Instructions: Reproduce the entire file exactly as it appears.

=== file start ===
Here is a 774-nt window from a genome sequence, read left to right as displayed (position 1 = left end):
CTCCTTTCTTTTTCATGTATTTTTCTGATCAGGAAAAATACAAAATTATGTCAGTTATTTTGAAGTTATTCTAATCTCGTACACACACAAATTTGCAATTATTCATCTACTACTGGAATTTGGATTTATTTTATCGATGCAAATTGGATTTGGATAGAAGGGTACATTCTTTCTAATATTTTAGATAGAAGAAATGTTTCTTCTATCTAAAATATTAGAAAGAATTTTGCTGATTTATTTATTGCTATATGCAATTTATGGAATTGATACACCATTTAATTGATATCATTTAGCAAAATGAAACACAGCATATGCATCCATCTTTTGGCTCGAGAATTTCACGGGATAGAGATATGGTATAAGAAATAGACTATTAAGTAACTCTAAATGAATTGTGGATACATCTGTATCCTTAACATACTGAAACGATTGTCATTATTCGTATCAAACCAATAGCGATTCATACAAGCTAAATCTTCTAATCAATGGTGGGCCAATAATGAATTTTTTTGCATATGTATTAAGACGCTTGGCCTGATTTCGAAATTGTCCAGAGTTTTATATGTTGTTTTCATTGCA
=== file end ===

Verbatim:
Here is a 774-nt window from a genome sequence, read left to right as displayed (position 1 = left end):
CTCCTTTCTTTTTCATGTATTTTTCTGATCAGGAAAAATACAAAATTATGTCAGTTATTTTGAAGTTATTCTAATCTCGTACACACACAAATTTGCAATTATTCATCTACTACTGGAATTTGGATTTATTTTATCGATGCAAATTGGATTTGGATAGAAGGGTACATTCTTTCTAATATTTTAGATAGAAGAAATGTTTCTTCTATCTAAAATATTAGAAAGAATTTTGCTGATTTATTTATTGCTATATGCAATTTATGGAATTGATACACCATTTAATTGATATCATTTAGCAAAATGAAACACAGCATATGCATCCATCTTTTGGCTCGAGAATTTCACGGGATAGAGATATGGTATAAGAAATAGACTATTAAGTAACTCTAAATGAATTGTGGATACATCTGTATCCTTAACATACTGAAACGATTGTCATTATTCGTATCAAACCAATAGCGATTCATACAAGCTAAATCTTCTAATCAATGGTGGGCCAATAATGAATTTTTTTGCATATGTATTAAGACGCTTGGCCTGATTTCGAAATTGTCCAGAGTTTTATATGTTGTTTTCATTGCA